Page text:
Virginia Tech’s Food Print: Eating Smart and the Bitterness Hedonic Scale

Virginia Tech’s Kentland Research Farm is 3200 acres of prime riverine farmland that supports the school’s agricultural research, instruction, and outreach missions growing and studying fruit, vegetables, row crops, and animals. Meanwhile, ten miles away, the university’s dining halls were serving 7.1 million meals every year using fruit, herbs, and veg trucked in from, if the  commonly used US food-mile average is used, 3000 miles away. Now, Virginia Tech’s dining halls, awarded first-place for “Best Food” by Princeton Review this year, is serving local food from Kentland. Good thinking.

Because they’re scientists, they figured out that sourcing broccoli from Kentland Farm reduced the transportation-related carbon dioxide emissions from 105,830.0 pounds to 258.3 pounds (a year? a mouthful? It wasn’t clear), however, they note, that that’s 99.8% reduction.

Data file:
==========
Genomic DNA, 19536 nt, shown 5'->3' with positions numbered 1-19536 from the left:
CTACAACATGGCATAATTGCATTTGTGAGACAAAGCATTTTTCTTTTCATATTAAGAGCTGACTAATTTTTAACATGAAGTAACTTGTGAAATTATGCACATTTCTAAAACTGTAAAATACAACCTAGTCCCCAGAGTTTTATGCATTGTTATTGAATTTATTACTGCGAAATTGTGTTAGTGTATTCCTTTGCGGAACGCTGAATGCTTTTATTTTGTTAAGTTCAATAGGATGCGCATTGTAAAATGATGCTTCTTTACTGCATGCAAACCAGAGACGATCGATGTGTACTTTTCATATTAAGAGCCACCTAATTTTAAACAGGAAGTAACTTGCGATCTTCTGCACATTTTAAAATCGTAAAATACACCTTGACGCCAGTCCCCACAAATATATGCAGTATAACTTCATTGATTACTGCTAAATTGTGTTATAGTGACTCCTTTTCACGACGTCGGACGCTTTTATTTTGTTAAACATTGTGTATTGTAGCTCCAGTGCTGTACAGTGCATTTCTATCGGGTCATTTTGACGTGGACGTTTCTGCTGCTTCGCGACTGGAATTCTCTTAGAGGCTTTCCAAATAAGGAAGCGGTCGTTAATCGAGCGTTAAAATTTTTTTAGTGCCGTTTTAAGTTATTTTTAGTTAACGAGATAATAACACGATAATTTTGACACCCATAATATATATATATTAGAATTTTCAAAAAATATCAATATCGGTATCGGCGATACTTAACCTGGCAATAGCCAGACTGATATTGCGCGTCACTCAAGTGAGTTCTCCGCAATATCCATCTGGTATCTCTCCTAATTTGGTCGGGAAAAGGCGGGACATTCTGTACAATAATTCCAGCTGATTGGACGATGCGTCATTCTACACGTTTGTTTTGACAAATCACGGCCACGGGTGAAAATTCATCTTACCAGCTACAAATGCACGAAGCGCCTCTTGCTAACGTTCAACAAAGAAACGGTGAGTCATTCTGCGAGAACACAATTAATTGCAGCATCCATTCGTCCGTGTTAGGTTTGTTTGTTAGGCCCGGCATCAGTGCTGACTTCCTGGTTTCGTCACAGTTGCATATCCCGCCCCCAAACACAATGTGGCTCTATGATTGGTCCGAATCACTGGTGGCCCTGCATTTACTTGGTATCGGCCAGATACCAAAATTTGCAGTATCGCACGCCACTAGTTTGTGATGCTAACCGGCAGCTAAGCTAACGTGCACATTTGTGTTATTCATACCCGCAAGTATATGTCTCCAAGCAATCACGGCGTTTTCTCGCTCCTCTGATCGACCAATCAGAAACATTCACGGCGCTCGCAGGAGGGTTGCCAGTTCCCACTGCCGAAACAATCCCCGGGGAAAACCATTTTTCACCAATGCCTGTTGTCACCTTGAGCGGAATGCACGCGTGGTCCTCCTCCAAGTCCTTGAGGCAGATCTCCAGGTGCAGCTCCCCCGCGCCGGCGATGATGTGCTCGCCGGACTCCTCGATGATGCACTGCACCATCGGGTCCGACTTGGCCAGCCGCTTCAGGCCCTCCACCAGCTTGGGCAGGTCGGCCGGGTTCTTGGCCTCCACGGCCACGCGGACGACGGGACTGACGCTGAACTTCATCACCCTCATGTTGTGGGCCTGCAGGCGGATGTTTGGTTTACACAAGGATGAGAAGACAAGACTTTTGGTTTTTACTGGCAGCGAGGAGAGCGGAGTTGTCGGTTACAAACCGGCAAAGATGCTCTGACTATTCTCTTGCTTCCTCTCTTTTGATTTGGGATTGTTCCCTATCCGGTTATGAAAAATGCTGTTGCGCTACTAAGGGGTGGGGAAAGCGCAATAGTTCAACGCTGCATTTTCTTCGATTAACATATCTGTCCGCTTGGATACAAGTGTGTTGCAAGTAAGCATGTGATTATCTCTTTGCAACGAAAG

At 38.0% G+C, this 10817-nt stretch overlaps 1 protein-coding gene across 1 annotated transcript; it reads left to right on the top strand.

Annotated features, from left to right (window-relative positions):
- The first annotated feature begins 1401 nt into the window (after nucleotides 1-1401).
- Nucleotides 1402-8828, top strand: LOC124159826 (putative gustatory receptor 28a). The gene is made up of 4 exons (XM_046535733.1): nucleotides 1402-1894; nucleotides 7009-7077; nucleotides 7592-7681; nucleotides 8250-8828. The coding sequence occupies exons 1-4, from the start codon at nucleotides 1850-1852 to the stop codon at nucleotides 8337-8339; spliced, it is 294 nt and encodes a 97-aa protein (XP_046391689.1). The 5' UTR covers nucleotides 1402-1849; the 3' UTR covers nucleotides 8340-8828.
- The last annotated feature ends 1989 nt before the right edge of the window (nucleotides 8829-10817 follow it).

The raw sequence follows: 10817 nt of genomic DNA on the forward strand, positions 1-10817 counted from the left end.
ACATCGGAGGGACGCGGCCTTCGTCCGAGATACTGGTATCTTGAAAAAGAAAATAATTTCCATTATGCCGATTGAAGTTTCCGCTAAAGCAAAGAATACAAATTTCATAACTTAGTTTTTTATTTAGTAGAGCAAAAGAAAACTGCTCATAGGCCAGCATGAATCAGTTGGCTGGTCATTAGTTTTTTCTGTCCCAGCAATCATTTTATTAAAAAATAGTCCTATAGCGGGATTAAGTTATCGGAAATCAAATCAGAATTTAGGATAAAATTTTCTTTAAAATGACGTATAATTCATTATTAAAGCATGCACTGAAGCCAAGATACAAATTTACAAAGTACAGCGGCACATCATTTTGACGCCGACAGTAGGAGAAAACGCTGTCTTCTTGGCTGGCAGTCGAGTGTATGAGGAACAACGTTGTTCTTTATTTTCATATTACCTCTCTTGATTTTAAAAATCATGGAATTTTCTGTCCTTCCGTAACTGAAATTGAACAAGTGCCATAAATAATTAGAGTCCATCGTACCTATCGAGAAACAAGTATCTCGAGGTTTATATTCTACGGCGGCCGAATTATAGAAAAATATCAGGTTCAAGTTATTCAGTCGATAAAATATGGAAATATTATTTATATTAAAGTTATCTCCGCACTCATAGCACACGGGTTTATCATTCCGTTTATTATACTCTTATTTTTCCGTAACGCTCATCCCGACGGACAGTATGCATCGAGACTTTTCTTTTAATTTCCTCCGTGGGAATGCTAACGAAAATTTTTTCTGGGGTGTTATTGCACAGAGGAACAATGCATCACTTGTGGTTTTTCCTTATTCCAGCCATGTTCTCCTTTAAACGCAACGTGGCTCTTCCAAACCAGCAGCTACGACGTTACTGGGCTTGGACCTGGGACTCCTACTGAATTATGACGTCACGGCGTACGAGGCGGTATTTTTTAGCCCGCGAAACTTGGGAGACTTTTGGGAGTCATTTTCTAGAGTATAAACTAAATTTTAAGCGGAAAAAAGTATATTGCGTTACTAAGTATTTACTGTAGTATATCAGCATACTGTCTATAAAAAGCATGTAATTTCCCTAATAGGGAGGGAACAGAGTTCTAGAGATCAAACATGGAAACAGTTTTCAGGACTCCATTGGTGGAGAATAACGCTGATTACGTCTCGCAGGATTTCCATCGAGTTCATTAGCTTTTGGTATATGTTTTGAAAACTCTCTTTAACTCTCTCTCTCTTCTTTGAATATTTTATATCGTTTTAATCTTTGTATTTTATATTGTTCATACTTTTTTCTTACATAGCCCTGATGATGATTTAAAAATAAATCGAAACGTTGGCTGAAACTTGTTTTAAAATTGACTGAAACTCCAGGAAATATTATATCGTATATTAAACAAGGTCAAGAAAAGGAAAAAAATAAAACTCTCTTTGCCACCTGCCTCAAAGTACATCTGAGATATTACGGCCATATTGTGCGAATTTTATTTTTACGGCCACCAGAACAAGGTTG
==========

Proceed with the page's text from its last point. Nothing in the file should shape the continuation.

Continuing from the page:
A taste-test of 98 participants compared local zucchini from the Blacksburg Farmers’ Market and nonlocal zucchini. They gave higher ratings to local zucchini for “eight of the ten characteristics” including something called the “Bitterness Hedonic Scale” and “local broccoli was also perceived as less bitter than the nonlocal” too. “Implying,” says the study rather stiffly, I thought, “that sourcing broccoli and zucchini locally will help reduce Virginia Tech’s carbon footprint and improve perceived quality,”


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